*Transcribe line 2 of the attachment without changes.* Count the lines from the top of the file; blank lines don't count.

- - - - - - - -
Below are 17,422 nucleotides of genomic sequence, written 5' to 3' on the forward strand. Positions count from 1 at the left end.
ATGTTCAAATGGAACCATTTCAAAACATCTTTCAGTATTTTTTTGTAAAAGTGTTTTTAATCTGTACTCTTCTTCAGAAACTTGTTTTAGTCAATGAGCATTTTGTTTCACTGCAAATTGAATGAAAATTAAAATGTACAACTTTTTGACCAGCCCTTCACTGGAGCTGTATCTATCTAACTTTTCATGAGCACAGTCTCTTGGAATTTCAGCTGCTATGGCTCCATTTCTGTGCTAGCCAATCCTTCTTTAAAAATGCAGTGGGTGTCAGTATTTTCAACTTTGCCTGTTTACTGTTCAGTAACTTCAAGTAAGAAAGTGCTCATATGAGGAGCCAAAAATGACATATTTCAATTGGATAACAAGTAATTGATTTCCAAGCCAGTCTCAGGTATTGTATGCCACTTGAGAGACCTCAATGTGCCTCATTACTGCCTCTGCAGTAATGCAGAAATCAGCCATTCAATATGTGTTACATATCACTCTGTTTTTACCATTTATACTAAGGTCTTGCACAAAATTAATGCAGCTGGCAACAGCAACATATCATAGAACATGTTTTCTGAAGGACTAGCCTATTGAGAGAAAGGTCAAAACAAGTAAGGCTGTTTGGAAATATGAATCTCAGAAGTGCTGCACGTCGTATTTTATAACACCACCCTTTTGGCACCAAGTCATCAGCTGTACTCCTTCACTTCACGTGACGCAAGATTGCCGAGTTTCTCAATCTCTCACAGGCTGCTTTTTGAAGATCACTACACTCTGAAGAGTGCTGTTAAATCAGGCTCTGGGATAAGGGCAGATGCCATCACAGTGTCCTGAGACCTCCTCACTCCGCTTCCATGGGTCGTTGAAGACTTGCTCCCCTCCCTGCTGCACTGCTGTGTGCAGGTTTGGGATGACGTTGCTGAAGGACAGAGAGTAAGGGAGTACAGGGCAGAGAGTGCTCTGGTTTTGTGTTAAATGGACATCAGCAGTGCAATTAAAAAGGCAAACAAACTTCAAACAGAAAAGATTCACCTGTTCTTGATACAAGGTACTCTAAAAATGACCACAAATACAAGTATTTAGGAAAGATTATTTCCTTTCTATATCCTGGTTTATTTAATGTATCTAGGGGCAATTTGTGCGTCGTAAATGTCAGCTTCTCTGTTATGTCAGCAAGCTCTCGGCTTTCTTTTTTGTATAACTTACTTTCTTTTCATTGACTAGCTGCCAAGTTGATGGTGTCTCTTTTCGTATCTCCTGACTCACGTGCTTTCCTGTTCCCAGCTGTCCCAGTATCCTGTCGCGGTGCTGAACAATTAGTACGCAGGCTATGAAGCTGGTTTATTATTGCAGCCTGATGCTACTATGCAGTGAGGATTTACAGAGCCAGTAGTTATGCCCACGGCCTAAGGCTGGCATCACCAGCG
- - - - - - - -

ATGTTCAAATGGAACCATTTCAAAACATCTTTCAGTATTTTTTTGTAAAAGTGTTTTTAATCTGTACTCTTCTTCAGAAACTTGTTTTAGTCAATGAGCATTTTGTTTCACTGCAAATTGAATGAAAATTAAAATGTACAACTTTTTGACCAGCCCTTCACTGGAGCTGTATCTATCTAACTTTTCATGAGCACAGTCTCTTGGAATTTCAGCTGCTATGGCTCCATTTCTGTGCTAGCCAATCCTTCTTTAAAAATGCAGTGGGTGTCAGTATTTTCAACTTTGCCTGTTTACTGTTCAGTAACTTCAAGTAAGAAAGTGCTCATATGAGGAGCCAAAAATGACATATTTCAATTGGATAACAAGTAATTGATTTCCAAGCCAGTCTCAGGTATTGTATGCCACTTGAGAGACCTCAATGTGCCTCATTACTGCCTCTGCAGTAATGCAGAAATCAGCCATTCAATATGTGTTACATATCACTCTGTTTTTACCATTTATACTAAGGTCTTGCACAAAATTAATGCAGCTGGCAACAGCAACATATCATAGAACATGTTTTCTGAAGGACTAGCCTATTGAGAGAAAGGTCAAAACAAGTAAGGCTGTTTGGAAATATGAATCTCAGAAGTGCTGCACGTCGTATTTTATAACACCACCCTTTTGGCACCAAGTCATCAGCTGTACTCCTTCACTTCACGTGACGCAAGATTGCCGAGTTTCTCAATCTCTCACAGGCTGCTTTTTGAAGATCACTACACTCTGAAGAGTGCTGTTAAATCAGGCTCTGGGATAAGGGCAGATGCCATCACAGTGTCCTGAGACCTCCTCACTCCGCTTCCATGGGTCGTTGAAGACTTGCTCCCCTCCCTGCTGCACTGCTGTGTGCAGGTTTGGGATGACGTTGCTGAAGGACAGAGAGTAAGGGAGTACAGGGCAGAGAGTGCTCTGGTTTTGTGTTAAATGGACATCAGCAGTGCAATTAAAAAGGCAAACAAACTTCAAACAGAAAAGATTCACCTGTTCTTGATACAAGGTACTCTAAAAATGACCACAAATACAAGTATTTAGGAAAGATTATTTCCTTTCTATATCCTGGTTTATTTAATGTATCTAGGGGCAATTTGTGCGTCGTAAATGTCAGCTTCTCTGTTATGTCAGCAAGCTCTCGGCTTTCTTTTTTGTATAACTTACTTTCTTTTCATTGACTAGCTGCCAAGTTGATGGTGTCTCTTTTCGTATCTCCTGACTCACGTGCTTTCCTGTTCCCAGCTGTCCCAGTATCCTGTCGCGGTGCTGAACAATTAGTACGCAGGCTATGAAGCTGGTTTATTATTGCAGCCTGATGCTACTATGCAGTGAGGATTTACAGAGCCAGTAGTTATGCCCACGGCCTAAGGCTGGCATCACCAGCG